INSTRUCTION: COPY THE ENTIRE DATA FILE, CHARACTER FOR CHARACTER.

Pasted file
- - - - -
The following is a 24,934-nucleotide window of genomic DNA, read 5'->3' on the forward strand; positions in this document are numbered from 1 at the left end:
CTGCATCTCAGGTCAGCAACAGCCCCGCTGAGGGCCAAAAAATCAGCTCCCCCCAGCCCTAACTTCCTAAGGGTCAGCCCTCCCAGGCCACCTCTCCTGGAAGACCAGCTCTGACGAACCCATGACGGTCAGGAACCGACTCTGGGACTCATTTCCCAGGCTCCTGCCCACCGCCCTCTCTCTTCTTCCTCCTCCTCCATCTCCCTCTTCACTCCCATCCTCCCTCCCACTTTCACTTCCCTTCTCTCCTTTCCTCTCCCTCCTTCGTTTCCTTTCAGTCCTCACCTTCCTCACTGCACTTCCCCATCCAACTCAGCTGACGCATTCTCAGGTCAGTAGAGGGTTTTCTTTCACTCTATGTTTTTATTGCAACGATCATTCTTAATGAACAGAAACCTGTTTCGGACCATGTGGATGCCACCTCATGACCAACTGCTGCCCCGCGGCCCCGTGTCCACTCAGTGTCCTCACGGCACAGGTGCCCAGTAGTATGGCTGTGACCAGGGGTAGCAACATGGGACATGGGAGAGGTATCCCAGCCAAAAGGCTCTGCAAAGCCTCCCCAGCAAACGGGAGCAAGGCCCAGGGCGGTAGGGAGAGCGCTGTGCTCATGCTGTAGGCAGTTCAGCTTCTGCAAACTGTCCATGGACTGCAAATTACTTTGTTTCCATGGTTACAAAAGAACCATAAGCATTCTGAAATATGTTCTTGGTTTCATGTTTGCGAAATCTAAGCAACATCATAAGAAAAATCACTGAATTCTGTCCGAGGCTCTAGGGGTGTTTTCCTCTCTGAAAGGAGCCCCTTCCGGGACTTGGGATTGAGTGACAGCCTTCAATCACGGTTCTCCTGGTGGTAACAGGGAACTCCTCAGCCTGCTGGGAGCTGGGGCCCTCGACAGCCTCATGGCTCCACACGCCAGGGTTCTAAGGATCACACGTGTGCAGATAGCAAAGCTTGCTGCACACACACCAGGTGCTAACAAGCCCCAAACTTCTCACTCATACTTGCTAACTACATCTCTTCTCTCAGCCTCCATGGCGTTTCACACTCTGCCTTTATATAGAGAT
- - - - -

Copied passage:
The following is a 24,934-nucleotide window of genomic DNA, read 5'->3' on the forward strand; positions in this document are numbered from 1 at the left end:
CTGCATCTCAGGTCAGCAACAGCCCCGCTGAGGGCCAAAAAATCAGCTCCCCCCAGCCCTAACTTCCTAAGGGTCAGCCCTCCCAGGCCACCTCTCCTGGAAGACCAGCTCTGACGAACCCATGACGGTCAGGAACCGACTCTGGGACTCATTTCCCAGGCTCCTGCCCACCGCCCTCTCTCTTCTTCCTCCTCCTCCATCTCCCTCTTCACTCCCATCCTCCCTCCCACTTTCACTTCCCTTCTCTCCTTTCCTCTCCCTCCTTCGTTTCCTTTCAGTCCTCACCTTCCTCACTGCACTTCCCCATCCAACTCAGCTGACGCATTCTCAGGTCAGTAGAGGGTTTTCTTTCACTCTATGTTTTTATTGCAACGATCATTCTTAATGAACAGAAACCTGTTTCGGACCATGTGGATGCCACCTCATGACCAACTGCTGCCCCGCGGCCCCGTGTCCACTCAGTGTCCTCACGGCACAGGTGCCCAGTAGTATGGCTGTGACCAGGGGTAGCAACATGGGACATGGGAGAGGTATCCCAGCCAAAAGGCTCTGCAAAGCCTCCCCAGCAAACGGGAGCAAGGCCCAGGGCGGTAGGGAGAGCGCTGTGCTCATGCTGTAGGCAGTTCAGCTTCTGCAAACTGTCCATGGACTGCAAATTACTTTGTTTCCATGGTTACAAAAGAACCATAAGCATTCTGAAATATGTTCTTGGTTTCATGTTTGCGAAATCTAAGCAACATCATAAGAAAAATCACTGAATTCTGTCCGAGGCTCTAGGGGTGTTTTCCTCTCTGAAAGGAGCCCCTTCCGGGACTTGGGATTGAGTGACAGCCTTCAATCACGGTTCTCCTGGTGGTAACAGGGAACTCCTCAGCCTGCTGGGAGCTGGGGCCCTCGACAGCCTCATGGCTCCACACGCCAGGGTTCTAAGGATCACACGTGTGCAGATAGCAAAGCTTGCTGCACACACACCAGGTGCTAACAAGCCCCAAACTTCTCACTCATACTTGCTAACTACATCTCTTCTCTCAGCCTCCATGGCGTTTCACACTCTGCCTTTATATAGAGAT